Asking Great Questions

How can asking great questions in an interview help you as a candidate?

Whether established by HR or by habit, most interviews typically follow a predestined course. As such, most interviewers are only comfortable paddling down the familiar interview river that has been pre-charted for them. The nature of an interview puts the candidate at a disadvantage.  You’re already playing on their home field; why let them keep all the advantages? So how do we go about leveling the playing field?  That’s right, we make the interview a more evenly refereed match by asking great questions.

By encouraging the interviewer into territory that he may not be completely familiar with and removing him from his comfort zone, you are naturally neutralizing part of the company’s advantage. The more thoughtful and unique the questions you ask, the more quickly and smoothly you will neutralize the interviewer’s advantage in the conversation. Forcing the interviewer to think on his feet gives you the opportunity to steer the process away from a formal “question & answer” interaction, and create a more casual, relaxed and open conversation.

This is the type of pressure-free environment in which you will perform best. You’ll also be able to get a genuine feel for the job’s intricacies while creating a good bond with the interviewer.  Most interviewers will appreciate the slight challenge that comes with taking part in a new type interview interaction.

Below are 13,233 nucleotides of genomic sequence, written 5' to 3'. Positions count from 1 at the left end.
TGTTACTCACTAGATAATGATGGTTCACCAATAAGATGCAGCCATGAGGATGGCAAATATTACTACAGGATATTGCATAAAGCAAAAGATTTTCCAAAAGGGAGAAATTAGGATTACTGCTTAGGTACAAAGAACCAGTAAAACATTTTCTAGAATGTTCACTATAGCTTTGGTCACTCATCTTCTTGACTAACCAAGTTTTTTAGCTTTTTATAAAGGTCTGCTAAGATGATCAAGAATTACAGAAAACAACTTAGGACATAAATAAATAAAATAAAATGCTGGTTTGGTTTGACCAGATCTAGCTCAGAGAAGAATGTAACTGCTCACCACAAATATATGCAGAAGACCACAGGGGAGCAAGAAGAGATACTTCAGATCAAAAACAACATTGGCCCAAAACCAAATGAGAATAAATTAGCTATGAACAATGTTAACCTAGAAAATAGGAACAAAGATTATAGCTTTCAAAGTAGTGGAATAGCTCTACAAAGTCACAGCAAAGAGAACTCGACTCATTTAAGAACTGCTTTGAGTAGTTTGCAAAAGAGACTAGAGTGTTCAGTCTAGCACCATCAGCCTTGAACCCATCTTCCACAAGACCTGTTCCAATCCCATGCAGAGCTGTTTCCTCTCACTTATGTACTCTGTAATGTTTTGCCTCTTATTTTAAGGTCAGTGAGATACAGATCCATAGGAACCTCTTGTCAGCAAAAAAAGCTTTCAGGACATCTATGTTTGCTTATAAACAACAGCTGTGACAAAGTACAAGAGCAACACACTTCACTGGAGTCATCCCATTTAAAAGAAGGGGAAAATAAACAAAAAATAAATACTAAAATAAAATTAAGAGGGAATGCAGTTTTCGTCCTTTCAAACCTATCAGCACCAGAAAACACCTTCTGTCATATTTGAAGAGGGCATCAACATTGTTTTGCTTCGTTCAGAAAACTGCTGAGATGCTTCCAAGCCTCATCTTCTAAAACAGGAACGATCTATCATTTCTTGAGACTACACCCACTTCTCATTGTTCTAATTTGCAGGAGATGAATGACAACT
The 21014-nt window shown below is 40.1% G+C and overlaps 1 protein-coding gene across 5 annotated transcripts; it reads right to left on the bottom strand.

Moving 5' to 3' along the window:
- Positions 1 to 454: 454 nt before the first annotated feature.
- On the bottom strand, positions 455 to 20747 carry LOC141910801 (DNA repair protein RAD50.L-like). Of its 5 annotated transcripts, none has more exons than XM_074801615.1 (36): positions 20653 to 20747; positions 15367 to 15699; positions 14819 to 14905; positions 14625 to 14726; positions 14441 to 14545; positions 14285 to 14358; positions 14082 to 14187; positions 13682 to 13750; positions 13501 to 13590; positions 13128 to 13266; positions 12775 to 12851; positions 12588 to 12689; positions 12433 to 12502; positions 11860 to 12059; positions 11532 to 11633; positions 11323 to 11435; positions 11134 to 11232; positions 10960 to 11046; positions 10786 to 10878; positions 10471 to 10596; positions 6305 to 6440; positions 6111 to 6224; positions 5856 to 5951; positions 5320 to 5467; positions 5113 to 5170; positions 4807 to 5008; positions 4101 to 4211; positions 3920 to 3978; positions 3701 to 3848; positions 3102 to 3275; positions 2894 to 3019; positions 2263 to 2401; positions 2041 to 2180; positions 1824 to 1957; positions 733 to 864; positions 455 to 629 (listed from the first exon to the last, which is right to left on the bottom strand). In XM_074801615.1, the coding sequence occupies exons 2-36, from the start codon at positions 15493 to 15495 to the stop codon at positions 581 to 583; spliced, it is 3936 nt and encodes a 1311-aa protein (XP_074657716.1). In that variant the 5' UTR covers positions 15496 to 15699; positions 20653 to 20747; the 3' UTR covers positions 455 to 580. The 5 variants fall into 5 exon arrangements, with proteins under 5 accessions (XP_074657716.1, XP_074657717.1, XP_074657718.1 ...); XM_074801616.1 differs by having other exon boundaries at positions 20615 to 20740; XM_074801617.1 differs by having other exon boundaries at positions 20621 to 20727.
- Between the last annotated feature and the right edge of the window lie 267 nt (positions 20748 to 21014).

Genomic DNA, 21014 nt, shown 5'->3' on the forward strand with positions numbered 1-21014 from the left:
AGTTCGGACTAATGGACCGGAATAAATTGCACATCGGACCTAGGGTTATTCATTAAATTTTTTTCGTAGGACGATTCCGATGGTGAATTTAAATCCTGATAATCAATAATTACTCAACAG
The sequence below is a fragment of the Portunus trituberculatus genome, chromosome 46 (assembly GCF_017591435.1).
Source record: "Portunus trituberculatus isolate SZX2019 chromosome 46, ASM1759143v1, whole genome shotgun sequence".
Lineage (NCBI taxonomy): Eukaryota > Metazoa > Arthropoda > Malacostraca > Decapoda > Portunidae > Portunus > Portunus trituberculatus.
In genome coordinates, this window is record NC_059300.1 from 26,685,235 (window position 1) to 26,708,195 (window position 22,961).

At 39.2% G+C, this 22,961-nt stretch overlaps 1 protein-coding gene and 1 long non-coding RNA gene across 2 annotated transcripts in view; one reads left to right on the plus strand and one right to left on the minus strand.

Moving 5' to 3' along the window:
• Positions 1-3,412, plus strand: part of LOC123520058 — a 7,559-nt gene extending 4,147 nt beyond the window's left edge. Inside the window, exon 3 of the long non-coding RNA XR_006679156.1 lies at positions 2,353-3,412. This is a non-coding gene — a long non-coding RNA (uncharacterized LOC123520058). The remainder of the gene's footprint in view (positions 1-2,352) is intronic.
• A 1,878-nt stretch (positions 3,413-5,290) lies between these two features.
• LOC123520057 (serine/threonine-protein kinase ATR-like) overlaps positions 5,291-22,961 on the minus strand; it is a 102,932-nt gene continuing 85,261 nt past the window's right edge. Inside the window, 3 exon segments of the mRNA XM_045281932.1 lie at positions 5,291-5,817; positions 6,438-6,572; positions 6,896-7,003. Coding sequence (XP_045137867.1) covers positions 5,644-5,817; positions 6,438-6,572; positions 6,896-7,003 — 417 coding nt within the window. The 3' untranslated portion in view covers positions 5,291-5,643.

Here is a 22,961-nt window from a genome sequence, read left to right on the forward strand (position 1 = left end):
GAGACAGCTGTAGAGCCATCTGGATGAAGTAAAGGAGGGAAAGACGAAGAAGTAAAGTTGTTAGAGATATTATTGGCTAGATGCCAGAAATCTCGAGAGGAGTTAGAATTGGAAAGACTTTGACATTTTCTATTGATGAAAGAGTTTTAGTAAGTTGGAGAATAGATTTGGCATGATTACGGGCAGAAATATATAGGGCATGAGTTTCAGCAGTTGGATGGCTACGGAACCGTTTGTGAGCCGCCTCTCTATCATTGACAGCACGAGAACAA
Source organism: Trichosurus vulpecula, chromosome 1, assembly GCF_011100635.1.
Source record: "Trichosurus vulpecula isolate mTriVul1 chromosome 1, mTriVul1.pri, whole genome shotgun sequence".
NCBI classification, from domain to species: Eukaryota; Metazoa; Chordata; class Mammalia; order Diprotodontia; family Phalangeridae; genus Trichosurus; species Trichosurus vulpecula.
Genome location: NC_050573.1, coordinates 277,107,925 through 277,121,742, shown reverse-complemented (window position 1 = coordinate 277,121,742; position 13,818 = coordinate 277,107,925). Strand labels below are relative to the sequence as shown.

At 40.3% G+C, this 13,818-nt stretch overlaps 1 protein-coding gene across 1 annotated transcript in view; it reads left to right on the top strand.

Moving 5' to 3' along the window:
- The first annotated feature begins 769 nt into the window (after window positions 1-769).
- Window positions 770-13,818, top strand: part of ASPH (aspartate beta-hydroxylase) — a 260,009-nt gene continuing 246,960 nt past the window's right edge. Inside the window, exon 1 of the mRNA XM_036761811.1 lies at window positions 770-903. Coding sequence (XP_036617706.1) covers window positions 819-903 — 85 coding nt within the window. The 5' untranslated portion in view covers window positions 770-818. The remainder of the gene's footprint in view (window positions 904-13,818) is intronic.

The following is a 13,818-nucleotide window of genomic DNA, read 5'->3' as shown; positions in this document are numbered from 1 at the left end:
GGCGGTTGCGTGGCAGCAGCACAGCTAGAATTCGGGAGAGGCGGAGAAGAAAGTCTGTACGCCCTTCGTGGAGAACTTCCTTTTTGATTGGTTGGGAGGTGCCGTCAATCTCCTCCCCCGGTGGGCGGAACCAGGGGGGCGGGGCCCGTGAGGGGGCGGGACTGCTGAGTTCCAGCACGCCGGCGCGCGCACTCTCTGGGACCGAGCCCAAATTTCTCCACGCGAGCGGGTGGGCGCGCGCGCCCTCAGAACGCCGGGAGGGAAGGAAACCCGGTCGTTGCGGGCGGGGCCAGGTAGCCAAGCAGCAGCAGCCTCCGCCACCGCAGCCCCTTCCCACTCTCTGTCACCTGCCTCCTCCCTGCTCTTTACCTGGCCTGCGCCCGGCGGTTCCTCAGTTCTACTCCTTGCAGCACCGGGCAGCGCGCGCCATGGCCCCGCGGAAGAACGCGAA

For types of questions to ask and concepts to consider in the interview, we’ll cover that in the next “Ask Great Questions” blog.

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Preparing for your Interview

I know, I know, Copernicus is really breaking some new ground today.  I am fully aware that any worthwhile blog, article or book written talks about the importance of being prepared for your interview.

So is everyone so adamant about preparation?  Simply put, because it is just that important.  So if everyone is running off to interviews fully prepared (which, I promise you, I’ve interviewed enough people to know they’re not), how can we make a splash through our preparation?  Here are some outside of the box prep tactics that can help you stand out from the crowd while gaining an understanding of who you’re speaking with:

  1. Who is going to be interviewing you?  Ask the Admin or the HR rep who you are going to be speaking with.  If you can find out who is going to be interviewing you and what their job title is beforehand, you can adjust your approach to the conversation accordingly.  If he’s British, brush up on your English football news.  If she works in online advertising, do some due diligence on the new Youtube venture.  Use all the information at your disposal to make a intelligent and current first impression.
  2. Industry News.  It’s practically a prerequisite for a candidate to conduct the expected due diligence about the company they’re interviewing with.  What they do, how they differentiate themselves, their corporate motto, the company history, yada yada yada.  But do some industry research and identify their competitors.  Being able to (at least semi) intelligently speak about the industry is a big plus – it shows that you came prepared and are interested in the business.  And you get Brownie points if you can tell the interviewer something about a competitor that he doesn’t already know.